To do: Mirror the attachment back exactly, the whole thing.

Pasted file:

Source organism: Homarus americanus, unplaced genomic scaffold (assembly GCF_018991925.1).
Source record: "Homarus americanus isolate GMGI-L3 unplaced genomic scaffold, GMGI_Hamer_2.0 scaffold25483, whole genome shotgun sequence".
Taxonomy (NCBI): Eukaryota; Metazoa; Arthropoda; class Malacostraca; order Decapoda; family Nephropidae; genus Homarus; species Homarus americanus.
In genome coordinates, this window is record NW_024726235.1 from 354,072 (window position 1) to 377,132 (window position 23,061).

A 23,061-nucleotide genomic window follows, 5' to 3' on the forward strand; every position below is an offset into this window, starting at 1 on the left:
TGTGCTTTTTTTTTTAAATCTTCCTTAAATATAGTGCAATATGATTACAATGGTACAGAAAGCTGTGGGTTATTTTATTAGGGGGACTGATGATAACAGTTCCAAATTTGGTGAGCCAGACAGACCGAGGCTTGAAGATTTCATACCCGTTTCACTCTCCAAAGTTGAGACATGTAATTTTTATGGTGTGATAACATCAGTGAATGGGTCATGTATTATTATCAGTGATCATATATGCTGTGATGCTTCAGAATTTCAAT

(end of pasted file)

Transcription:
Source organism: Homarus americanus, unplaced genomic scaffold (assembly GCF_018991925.1).
Source record: "Homarus americanus isolate GMGI-L3 unplaced genomic scaffold, GMGI_Hamer_2.0 scaffold25483, whole genome shotgun sequence".
Taxonomy (NCBI): Eukaryota; Metazoa; Arthropoda; class Malacostraca; order Decapoda; family Nephropidae; genus Homarus; species Homarus americanus.
In genome coordinates, this window is record NW_024726235.1 from 354,072 (window position 1) to 377,132 (window position 23,061).

A 23,061-nucleotide genomic window follows, 5' to 3' on the forward strand; every position below is an offset into this window, starting at 1 on the left:
TGTGCTTTTTTTTTTAAATCTTCCTTAAATATAGTGCAATATGATTACAATGGTACAGAAAGCTGTGGGTTATTTTATTAGGGGGACTGATGATAACAGTTCCAAATTTGGTGAGCCAGACAGACCGAGGCTTGAAGATTTCATACCCGTTTCACTCTCCAAAGTTGAGACATGTAATTTTTATGGTGTGATAACATCAGTGAATGGGTCATGTATTATTATCAGTGATCATATATGCTGTGATGCTTCAGAATTTCAAT